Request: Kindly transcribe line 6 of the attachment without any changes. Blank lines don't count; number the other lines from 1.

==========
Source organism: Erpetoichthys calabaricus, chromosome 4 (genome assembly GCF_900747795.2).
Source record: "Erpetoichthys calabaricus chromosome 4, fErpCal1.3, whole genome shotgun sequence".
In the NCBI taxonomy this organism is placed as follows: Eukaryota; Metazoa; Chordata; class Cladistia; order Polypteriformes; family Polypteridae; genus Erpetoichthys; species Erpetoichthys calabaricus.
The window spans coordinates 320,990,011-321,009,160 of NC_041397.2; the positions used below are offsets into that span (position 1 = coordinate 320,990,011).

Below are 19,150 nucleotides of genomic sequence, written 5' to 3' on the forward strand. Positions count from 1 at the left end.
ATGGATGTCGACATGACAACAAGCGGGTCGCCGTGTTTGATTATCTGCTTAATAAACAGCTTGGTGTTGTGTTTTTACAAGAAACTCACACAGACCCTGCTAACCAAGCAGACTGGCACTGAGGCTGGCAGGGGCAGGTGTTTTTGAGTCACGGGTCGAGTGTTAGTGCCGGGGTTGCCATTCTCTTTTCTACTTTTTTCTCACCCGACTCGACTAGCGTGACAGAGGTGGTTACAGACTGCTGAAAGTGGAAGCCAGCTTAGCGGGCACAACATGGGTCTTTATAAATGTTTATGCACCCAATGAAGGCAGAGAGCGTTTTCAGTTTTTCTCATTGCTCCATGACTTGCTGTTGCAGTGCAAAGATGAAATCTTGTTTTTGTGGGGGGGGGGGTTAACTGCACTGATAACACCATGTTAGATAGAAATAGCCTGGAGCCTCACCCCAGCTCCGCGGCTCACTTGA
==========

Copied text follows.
ATGGATGTCGACATGACAACAAGCGGGTCGCCGTGTTTGATTATCTGCTTAATAAACAGCTTGGTGTTGTGTTTTTACAAGAAACTCACACAGACCCTGCTAACCAAGCAGACTGGCACTGAGGCTGGCAGGGGCAGGTGTTTTTGAGTCACGGGTCGAGTGTTAGTGCCGGGGTTGCCATTCTCTTTTCTACTTTTTTCTCACCCGACTCGACTAGCGTGACAGAGGTGGTTACAGACTGCTGAAAGTGGAAGCCAGCTTAGCGGGCACAACATGGGTCTTTATAAATGTTTATGCACCCAATGAAGGCAGAGAGCGTTTTCAGTTTTTCTCATTGCTCCATGACTTGCTGTTGCAGTGCAAAGATGAAATCTTGTTTTTGTGGGGGGGGGGGTTAACTGCACTGATAACACCATGTTAGATAGAAATAGCCTGGAGCCTCACCCCAGCTCCGCGGCTCACTTGA